Researchers at Carnegie Mellon University have developed a new password system designed to help prevent the exposure of passwords stolen from public Websites.
The plan, known as GOTCHA (for Generating Panoptic Turing Tests to Tell Computers and Humans Apart), requires a human to identify multi-colored inkblots (rather than oddly typeset letters and numbers) in order to prove they’re not ‘bots.
GOTCHA allows users to create a password, then generates an array of different-sized, multicolored inkblots. Users describe each inkblot using a text phrase; the text phrases are stored in random order along with the password. When users return to a site and type in the password, GOTCHA retrieves the password, inkblots and text phrases. Users are required to match the inkblot to the text phrase.
“These are puzzles that are easy for a human to solve, but hard for a computer to solve, even if it has the random bits used to generate the puzzle,” according to a statement from Jeremiah Blocki, a Ph.D. student in computer science at Carnegie Mellon, and a member of the three-person team that developed GOTCHA.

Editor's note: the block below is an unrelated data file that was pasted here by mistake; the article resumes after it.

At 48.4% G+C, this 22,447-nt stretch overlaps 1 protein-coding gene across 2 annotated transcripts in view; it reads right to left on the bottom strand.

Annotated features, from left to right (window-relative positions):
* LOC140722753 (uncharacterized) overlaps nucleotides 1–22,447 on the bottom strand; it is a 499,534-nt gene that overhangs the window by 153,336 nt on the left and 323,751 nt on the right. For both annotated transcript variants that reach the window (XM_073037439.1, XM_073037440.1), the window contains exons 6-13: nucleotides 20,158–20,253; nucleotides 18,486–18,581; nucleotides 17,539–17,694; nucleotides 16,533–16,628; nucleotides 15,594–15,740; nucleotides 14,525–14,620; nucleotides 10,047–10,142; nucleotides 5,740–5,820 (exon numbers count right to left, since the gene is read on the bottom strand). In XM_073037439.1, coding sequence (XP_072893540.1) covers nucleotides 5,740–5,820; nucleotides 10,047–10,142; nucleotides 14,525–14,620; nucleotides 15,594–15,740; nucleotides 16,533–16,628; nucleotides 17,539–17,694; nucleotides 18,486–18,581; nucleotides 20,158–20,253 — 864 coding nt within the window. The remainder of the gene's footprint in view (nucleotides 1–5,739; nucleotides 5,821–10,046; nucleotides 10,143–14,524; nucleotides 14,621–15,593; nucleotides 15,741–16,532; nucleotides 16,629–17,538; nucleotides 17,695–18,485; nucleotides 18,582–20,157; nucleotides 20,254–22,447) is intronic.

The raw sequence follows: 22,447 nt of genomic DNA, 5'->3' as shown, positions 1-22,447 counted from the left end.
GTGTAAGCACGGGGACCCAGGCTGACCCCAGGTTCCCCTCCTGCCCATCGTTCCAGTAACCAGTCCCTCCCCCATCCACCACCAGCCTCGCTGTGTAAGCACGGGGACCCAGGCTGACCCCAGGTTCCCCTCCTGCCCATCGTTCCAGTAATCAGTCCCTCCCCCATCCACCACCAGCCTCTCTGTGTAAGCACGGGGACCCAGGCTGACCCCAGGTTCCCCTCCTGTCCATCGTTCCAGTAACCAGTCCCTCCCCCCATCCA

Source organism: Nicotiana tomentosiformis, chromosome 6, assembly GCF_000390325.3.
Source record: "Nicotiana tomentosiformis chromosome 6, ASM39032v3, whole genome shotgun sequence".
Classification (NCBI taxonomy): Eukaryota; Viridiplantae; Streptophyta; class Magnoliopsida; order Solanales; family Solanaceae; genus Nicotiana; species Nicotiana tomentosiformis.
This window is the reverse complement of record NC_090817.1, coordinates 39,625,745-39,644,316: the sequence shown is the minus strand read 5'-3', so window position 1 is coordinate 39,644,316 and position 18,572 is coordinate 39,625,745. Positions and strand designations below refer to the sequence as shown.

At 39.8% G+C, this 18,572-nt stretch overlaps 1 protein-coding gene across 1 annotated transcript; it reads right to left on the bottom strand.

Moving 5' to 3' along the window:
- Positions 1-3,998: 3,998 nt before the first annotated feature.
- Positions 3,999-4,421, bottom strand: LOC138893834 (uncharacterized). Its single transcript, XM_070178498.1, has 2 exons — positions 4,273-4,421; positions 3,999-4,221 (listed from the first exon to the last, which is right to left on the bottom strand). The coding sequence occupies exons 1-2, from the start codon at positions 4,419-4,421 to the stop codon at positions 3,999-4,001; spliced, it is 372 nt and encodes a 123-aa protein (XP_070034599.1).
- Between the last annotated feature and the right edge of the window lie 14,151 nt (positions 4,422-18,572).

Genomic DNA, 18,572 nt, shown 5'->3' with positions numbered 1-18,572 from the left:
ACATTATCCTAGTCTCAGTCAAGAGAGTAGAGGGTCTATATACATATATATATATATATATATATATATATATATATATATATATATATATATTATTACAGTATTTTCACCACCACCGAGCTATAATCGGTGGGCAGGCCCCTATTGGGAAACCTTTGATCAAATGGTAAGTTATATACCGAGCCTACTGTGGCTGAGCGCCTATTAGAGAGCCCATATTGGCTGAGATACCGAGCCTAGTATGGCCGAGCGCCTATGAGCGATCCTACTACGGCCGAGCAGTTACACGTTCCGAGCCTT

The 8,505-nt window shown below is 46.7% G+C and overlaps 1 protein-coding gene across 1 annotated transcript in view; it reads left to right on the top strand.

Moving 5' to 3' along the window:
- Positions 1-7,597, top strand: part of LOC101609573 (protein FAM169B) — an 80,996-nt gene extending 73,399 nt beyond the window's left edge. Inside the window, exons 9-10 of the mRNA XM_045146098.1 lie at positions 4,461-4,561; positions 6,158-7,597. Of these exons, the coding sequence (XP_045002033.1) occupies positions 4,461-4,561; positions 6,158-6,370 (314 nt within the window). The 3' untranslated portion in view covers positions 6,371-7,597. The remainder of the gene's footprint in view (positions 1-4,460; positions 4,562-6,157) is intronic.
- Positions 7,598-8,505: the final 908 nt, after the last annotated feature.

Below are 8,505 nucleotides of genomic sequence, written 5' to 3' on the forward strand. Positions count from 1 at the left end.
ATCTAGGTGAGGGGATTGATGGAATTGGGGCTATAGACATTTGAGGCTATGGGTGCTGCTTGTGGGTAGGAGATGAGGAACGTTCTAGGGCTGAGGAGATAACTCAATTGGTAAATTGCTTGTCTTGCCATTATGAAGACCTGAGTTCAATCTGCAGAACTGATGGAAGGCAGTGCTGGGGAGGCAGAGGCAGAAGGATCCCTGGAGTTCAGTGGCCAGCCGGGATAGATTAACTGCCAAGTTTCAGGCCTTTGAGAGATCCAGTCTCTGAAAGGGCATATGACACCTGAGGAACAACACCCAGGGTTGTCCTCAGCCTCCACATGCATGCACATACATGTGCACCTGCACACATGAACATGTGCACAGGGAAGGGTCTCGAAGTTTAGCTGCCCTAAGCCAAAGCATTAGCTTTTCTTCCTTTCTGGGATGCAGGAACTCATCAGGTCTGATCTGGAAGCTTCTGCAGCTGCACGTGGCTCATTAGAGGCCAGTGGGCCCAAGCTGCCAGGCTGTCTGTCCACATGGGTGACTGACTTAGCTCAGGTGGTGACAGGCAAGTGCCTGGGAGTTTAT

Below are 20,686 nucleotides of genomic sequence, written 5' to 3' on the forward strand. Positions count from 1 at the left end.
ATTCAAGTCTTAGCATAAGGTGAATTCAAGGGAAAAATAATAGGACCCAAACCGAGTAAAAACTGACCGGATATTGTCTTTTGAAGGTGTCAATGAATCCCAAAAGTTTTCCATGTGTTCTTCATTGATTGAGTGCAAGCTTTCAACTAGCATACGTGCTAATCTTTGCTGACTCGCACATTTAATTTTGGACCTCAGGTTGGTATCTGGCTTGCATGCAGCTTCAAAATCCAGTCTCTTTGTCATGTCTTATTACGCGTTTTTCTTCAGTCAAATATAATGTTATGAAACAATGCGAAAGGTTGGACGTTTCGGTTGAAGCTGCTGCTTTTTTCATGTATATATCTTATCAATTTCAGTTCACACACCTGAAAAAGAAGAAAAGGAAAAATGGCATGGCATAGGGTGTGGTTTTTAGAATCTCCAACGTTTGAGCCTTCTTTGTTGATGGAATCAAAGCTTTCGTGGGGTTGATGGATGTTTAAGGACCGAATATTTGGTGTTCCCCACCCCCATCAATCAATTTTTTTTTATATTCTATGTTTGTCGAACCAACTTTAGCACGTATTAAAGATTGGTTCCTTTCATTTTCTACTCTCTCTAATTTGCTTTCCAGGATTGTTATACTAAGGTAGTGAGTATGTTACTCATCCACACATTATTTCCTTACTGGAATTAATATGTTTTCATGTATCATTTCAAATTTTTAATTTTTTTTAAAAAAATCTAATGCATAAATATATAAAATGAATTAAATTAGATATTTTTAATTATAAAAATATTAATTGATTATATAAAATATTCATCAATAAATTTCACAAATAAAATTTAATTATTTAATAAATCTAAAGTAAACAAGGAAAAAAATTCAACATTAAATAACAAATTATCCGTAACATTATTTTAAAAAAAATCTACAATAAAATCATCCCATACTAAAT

The system could filter humans from bots – as CAPTCHA does – but is designed to make it more difficult for hackers to crack the encryption on passwords stolen from commercial Websites.
The process of matching text descriptions to inkblots before putting in a password could be easy enough to figure out – the number of inkblots isn’t large – but would nonetheless prove difficult to bypass using tools that ordinarily crack thousands of millions of password at a time.
GOTCHA doesn’t allow users to try to input their passwords until after they’ve identified the inkblots, so human intervention is required for each password, which would fatally delay any effort to crack the hashes on hundreds or thousands of stolen passwords – forcing password decryptors to call a human hacker for help before beginning each new password. It would also be effective against automated hacking programs.
“If the computer must constantly interact with a human to solve the puzzle, it no longer can bring its brute force to bear to crack hashes,” according to Anupam Datta, associate professor of computer science and electrical and computer engineering.
Researchers are testing the technique at Carnegie Mellon and inviting security researchers to help by pointing hack tools or artificial intelligence engines at a version of the software hosted at the GOTCHA Challenge site.
Image: Carnegie Mellon University